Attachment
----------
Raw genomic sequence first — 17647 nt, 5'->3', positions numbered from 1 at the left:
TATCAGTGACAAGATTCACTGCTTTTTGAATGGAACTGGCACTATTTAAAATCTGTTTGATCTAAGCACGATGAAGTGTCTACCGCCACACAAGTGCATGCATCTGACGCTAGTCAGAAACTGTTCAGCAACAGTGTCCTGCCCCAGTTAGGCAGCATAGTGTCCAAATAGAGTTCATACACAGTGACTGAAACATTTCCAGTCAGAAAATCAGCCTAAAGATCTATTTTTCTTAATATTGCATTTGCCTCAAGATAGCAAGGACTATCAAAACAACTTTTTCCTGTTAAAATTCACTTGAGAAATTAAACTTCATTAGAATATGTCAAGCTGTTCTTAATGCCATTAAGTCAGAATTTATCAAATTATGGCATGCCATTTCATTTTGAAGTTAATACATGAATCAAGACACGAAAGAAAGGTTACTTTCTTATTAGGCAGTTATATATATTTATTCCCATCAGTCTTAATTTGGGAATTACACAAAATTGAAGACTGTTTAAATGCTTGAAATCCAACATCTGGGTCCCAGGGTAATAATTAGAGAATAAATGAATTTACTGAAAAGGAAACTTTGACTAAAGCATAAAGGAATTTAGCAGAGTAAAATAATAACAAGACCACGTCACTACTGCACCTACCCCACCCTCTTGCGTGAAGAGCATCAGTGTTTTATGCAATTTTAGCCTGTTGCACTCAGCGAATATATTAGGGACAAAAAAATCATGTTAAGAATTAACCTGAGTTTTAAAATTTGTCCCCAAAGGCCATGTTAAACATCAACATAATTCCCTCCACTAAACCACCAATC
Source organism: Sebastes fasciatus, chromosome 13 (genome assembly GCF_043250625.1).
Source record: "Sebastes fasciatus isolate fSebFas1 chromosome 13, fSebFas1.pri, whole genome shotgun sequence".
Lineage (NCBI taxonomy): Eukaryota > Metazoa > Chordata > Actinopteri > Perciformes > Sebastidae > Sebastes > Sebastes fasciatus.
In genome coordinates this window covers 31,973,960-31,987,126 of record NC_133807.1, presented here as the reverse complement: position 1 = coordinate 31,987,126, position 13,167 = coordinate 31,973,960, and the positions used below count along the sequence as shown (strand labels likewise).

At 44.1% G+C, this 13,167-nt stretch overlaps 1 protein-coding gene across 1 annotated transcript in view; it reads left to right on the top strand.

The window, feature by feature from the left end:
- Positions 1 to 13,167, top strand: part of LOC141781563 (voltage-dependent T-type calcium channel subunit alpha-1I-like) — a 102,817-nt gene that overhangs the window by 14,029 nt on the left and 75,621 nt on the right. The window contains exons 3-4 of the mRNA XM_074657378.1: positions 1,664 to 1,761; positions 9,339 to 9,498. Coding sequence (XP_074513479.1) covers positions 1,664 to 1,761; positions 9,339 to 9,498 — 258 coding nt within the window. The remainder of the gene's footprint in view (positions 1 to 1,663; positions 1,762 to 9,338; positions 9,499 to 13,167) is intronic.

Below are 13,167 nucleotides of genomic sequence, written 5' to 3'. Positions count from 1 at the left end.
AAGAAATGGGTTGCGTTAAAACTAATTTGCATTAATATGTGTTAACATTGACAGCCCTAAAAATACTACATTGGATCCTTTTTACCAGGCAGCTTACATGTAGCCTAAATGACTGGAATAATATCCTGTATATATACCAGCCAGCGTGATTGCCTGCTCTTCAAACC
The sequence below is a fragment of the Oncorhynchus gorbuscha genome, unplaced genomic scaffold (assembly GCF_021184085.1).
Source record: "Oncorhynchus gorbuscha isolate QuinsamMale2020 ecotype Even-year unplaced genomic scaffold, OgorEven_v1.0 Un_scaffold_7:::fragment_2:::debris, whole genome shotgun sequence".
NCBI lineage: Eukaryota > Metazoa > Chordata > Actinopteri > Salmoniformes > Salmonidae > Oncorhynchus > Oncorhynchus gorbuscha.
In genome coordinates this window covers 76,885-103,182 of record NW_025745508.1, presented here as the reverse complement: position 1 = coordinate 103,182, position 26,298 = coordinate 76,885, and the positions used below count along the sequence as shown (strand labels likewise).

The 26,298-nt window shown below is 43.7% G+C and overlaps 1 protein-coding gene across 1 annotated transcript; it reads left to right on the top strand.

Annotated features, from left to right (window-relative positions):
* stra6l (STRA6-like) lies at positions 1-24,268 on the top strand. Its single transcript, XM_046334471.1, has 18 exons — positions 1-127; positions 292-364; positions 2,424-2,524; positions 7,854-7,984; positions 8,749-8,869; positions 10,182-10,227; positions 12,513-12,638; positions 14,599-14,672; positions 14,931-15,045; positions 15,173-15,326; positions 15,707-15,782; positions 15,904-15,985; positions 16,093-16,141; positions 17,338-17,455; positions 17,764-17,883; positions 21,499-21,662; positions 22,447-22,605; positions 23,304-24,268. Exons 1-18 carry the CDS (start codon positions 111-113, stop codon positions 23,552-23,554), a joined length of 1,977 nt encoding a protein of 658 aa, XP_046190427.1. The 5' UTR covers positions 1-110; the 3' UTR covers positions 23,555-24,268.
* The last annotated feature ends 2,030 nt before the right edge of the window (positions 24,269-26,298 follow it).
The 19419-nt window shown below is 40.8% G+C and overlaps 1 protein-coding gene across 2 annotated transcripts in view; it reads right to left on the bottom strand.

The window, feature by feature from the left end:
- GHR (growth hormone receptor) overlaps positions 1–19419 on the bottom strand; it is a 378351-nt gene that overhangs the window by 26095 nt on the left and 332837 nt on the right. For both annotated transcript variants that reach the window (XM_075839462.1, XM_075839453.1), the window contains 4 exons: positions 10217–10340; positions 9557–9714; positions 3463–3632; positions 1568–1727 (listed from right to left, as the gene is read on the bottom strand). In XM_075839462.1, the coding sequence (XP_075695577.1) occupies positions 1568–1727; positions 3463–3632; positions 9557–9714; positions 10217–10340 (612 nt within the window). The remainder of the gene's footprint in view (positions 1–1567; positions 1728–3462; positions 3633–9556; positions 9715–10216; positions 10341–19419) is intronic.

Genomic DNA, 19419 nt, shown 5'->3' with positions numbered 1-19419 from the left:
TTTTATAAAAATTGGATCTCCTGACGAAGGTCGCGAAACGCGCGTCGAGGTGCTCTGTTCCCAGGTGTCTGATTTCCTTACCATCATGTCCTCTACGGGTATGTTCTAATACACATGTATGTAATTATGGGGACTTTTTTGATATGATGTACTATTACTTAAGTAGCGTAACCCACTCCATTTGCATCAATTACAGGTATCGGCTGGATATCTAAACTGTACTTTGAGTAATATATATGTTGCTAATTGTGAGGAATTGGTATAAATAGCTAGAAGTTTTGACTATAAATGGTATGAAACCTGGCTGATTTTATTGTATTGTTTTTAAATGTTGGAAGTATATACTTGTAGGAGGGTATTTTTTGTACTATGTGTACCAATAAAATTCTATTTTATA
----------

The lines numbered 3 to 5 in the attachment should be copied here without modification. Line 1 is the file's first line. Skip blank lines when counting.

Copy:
Source organism: Sebastes fasciatus, chromosome 13 (genome assembly GCF_043250625.1).
Source record: "Sebastes fasciatus isolate fSebFas1 chromosome 13, fSebFas1.pri, whole genome shotgun sequence".
Lineage (NCBI taxonomy): Eukaryota > Metazoa > Chordata > Actinopteri > Perciformes > Sebastidae > Sebastes > Sebastes fasciatus.